Revelations about the work of Canada's agency in charge of online spying are the "smoking gun" that show the federal government is spying on Canadians, according to a privacy advocate.
As reported by CBC News this morning, documents obtained by American whistleblower Edward Snowden show that Communications Security Establishment Canada is sifting through millions of files downloaded by people worldwide every day.
The CBC report said the documents are part of project "Levitation" aimed at tracking down extremists and terror plots. The project is capable of securing information on up to 15 million uploads and downloads per day.
The CBC report worked from a PowerPoint document prepared by CSEC that showed two IP addresses linked to a Montreal server company as being used for suspicious downloads.
David Christopher of the Internet rights organization OpenMedia said the IP addresses included in the presentation prove that Canada is spying on its own citizens, which is illegal and a "worrying" revelation.
"You can be pretty sure that's the tip of the iceberg," Christopher said.
He said a simple IP address can help authorities quickly learn an "awful lot" about the person it is connected to, and in some cases they can even examine what the person was looking at online up to five hours before or after the flagged material was downloaded.
'Collecting the haystack'
According to transcript from the House of Commons in June 2013, then minister of National Defence Peter MacKay was asked by NDP leader Thomas Mulcair if Canadian authorities were "monitoring the phone and email records of Canadians."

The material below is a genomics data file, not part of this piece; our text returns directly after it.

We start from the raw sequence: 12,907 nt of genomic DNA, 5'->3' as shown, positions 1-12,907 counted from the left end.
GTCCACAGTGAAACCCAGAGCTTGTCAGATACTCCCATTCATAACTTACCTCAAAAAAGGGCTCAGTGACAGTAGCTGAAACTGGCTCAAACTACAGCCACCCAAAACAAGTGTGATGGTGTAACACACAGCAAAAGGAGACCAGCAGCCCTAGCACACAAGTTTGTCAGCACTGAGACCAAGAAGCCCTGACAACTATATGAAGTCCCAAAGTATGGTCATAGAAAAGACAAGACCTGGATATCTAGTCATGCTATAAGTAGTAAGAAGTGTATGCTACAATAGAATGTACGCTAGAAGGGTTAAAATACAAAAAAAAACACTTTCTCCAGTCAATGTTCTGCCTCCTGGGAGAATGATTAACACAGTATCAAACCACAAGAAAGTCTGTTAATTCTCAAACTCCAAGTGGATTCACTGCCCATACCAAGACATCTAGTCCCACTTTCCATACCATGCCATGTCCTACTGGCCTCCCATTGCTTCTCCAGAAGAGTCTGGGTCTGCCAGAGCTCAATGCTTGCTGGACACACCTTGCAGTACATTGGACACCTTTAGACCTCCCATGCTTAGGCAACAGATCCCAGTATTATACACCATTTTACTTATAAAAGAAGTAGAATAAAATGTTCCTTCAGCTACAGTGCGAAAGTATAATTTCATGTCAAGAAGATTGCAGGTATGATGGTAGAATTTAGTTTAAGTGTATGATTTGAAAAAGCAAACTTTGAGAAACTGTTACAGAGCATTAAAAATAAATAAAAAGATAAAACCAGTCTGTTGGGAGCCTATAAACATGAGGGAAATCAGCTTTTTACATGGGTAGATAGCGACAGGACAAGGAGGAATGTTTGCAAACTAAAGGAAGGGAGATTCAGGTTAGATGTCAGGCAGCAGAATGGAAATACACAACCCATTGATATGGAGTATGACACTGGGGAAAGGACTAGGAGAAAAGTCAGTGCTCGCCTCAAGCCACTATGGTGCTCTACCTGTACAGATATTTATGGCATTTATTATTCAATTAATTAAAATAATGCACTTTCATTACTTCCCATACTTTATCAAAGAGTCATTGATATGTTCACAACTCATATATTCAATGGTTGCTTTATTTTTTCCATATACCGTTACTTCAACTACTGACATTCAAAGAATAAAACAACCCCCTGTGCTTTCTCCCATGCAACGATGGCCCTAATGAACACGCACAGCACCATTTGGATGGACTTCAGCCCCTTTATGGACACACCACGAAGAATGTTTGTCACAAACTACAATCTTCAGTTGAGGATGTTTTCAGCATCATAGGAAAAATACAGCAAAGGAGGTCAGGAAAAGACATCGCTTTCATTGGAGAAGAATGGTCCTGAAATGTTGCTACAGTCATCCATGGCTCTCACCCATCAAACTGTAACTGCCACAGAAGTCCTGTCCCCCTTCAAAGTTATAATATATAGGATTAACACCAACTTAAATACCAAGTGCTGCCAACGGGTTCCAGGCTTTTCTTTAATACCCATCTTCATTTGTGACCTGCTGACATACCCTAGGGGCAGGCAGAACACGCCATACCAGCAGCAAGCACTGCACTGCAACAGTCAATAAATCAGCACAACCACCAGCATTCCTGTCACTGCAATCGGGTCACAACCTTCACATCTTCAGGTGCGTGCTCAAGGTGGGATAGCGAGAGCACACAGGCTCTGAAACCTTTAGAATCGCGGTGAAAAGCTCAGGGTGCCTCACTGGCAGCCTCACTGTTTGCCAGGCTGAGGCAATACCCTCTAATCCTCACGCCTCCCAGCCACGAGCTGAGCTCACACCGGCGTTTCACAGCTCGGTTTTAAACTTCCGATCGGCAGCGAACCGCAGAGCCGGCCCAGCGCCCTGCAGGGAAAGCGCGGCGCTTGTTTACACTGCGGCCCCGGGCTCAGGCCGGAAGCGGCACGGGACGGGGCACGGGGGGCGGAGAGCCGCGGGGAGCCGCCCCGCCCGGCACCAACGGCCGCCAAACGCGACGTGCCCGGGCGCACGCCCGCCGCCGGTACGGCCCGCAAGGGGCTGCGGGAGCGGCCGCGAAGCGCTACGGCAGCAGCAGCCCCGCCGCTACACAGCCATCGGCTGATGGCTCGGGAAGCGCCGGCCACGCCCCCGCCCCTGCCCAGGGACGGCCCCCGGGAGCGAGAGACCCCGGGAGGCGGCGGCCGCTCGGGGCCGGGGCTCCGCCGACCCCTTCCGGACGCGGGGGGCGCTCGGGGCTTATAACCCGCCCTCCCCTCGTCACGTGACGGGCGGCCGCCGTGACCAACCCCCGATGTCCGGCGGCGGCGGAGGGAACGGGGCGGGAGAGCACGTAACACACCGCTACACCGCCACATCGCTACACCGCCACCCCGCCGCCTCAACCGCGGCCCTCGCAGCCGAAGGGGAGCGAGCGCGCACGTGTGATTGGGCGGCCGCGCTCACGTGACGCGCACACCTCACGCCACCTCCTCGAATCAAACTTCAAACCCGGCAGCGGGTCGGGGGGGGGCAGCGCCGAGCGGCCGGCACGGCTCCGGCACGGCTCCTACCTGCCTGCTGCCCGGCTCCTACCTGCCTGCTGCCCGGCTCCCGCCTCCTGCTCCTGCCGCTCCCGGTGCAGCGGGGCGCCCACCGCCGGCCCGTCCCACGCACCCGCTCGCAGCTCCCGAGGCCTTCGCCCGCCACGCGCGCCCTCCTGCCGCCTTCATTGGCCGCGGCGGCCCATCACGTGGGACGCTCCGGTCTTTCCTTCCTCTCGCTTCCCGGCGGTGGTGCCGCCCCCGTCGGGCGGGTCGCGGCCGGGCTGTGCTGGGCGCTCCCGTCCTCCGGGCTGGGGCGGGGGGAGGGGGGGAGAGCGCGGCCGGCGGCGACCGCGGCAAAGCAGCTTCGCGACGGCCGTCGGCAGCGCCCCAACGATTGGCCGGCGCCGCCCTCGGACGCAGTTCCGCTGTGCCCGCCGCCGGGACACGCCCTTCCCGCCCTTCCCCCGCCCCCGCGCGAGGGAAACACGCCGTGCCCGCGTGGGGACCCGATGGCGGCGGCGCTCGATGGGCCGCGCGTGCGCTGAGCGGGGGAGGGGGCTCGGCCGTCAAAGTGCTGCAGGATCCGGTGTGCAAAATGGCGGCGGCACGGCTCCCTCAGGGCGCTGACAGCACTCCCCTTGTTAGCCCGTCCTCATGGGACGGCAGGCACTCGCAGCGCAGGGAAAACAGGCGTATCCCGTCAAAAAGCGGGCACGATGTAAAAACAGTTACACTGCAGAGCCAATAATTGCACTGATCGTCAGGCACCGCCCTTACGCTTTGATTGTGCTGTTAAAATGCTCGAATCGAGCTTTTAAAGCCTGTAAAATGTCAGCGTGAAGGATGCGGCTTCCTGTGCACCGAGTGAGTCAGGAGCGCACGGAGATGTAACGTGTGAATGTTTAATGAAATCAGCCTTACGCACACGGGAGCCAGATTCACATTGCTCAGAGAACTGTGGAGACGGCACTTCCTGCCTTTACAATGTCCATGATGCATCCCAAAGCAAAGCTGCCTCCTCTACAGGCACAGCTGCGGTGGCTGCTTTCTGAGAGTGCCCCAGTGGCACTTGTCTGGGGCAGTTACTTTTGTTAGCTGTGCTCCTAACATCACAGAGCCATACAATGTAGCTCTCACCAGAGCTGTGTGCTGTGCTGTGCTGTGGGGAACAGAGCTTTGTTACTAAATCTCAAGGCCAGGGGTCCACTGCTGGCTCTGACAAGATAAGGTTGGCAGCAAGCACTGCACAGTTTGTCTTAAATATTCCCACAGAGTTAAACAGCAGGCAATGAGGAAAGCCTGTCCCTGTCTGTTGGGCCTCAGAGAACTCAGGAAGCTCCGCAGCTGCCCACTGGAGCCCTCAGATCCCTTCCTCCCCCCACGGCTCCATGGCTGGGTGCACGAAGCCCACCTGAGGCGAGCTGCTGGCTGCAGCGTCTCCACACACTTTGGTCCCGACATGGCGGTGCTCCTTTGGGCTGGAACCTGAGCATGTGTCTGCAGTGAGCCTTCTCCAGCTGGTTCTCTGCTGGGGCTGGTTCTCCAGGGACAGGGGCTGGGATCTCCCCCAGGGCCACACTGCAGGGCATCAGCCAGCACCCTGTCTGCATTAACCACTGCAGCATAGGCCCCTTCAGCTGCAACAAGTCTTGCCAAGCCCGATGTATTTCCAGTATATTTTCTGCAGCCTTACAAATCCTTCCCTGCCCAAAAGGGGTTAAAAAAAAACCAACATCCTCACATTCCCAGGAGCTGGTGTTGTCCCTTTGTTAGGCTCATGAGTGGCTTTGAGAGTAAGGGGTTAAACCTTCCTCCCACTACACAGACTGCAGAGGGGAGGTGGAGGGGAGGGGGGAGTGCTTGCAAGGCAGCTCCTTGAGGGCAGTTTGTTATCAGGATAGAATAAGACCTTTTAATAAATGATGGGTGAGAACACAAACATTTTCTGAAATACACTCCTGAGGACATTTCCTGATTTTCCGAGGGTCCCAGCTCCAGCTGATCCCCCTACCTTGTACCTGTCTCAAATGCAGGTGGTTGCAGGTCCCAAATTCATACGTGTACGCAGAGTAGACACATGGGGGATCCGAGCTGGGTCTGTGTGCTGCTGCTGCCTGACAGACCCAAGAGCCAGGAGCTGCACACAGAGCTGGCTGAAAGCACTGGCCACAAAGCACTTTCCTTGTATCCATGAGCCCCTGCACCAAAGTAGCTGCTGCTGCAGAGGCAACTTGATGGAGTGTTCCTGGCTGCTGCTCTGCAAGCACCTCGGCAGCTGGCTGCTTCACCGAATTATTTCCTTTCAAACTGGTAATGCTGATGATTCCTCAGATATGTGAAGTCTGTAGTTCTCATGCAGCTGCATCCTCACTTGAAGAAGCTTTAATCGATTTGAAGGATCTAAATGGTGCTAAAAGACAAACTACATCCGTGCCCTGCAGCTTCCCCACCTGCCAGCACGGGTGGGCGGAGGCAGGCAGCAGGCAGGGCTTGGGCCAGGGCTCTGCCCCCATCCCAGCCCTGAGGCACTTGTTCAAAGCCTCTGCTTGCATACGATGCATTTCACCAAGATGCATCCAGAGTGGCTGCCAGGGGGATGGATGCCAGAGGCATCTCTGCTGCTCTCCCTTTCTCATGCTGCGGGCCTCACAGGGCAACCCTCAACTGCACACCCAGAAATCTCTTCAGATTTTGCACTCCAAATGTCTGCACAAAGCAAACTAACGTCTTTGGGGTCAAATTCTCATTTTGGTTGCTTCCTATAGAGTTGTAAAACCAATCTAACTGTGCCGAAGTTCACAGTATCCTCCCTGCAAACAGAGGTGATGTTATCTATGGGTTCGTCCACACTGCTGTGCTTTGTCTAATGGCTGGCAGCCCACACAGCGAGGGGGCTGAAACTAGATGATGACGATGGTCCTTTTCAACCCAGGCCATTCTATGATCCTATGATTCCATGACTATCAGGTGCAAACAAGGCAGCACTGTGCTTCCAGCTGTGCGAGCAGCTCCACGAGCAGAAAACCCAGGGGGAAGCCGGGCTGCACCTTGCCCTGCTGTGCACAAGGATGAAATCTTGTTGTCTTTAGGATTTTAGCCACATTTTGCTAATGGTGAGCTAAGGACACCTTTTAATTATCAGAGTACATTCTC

The question was in response to revelations, also from the Snowden files, that the U.S. government was spying on Internet users. MacKay said Canadians were not being spied on.
"This program is specifically prohibited from looking at the information of Canadians," he said. "This program is very much directed at activities outside the country, foreign threats, in fact. There is rigorous oversight. There is legislation in place that specifically dictates what can and cannot be examined."
During the exchange MacKay repeatedly insisted Canadian law enforcement was operating within the law.
But OpenMedia's Christopher said today's revelations show that isn't true, and that Canadian authorities are not only playing a larger role in international spying than previously thought -- they are breaking their own laws in the process.
"They're really collecting the haystack, and then searching for the needles later," Christopher said. "Even if the file is something dodgy like militant propaganda. Probably most of the people downloading that material could be academics, could be researchers, could be journalists."